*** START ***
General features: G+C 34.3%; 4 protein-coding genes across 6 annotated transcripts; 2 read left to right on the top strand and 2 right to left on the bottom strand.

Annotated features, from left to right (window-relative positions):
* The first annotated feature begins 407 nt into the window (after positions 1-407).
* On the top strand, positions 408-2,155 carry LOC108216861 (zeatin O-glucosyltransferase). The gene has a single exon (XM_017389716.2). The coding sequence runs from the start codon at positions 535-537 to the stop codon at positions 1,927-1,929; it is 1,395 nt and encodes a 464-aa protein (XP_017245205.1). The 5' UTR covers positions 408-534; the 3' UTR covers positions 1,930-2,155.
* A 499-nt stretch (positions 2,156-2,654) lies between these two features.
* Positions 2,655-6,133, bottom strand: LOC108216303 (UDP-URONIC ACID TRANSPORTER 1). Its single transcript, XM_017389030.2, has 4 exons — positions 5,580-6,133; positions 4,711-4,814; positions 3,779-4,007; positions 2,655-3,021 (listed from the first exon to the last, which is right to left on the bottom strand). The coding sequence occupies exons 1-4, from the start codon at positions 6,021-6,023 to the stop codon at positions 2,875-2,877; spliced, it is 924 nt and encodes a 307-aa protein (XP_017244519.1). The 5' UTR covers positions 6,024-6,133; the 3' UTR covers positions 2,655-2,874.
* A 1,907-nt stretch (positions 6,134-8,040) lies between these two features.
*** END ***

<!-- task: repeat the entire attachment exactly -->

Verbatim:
General features: G+C 34.3%; 4 protein-coding genes across 6 annotated transcripts; 2 read left to right on the top strand and 2 right to left on the bottom strand.

Annotated features, from left to right (window-relative positions):
* The first annotated feature begins 407 nt into the window (after positions 1-407).
* On the top strand, positions 408-2,155 carry LOC108216861 (zeatin O-glucosyltransferase). The gene has a single exon (XM_017389716.2). The coding sequence runs from the start codon at positions 535-537 to the stop codon at positions 1,927-1,929; it is 1,395 nt and encodes a 464-aa protein (XP_017245205.1). The 5' UTR covers positions 408-534; the 3' UTR covers positions 1,930-2,155.
* A 499-nt stretch (positions 2,156-2,654) lies between these two features.
* Positions 2,655-6,133, bottom strand: LOC108216303 (UDP-URONIC ACID TRANSPORTER 1). Its single transcript, XM_017389030.2, has 4 exons — positions 5,580-6,133; positions 4,711-4,814; positions 3,779-4,007; positions 2,655-3,021 (listed from the first exon to the last, which is right to left on the bottom strand). The coding sequence occupies exons 1-4, from the start codon at positions 6,021-6,023 to the stop codon at positions 2,875-2,877; spliced, it is 924 nt and encodes a 307-aa protein (XP_017244519.1). The 5' UTR covers positions 6,024-6,133; the 3' UTR covers positions 2,655-2,874.
* A 1,907-nt stretch (positions 6,134-8,040) lies between these two features.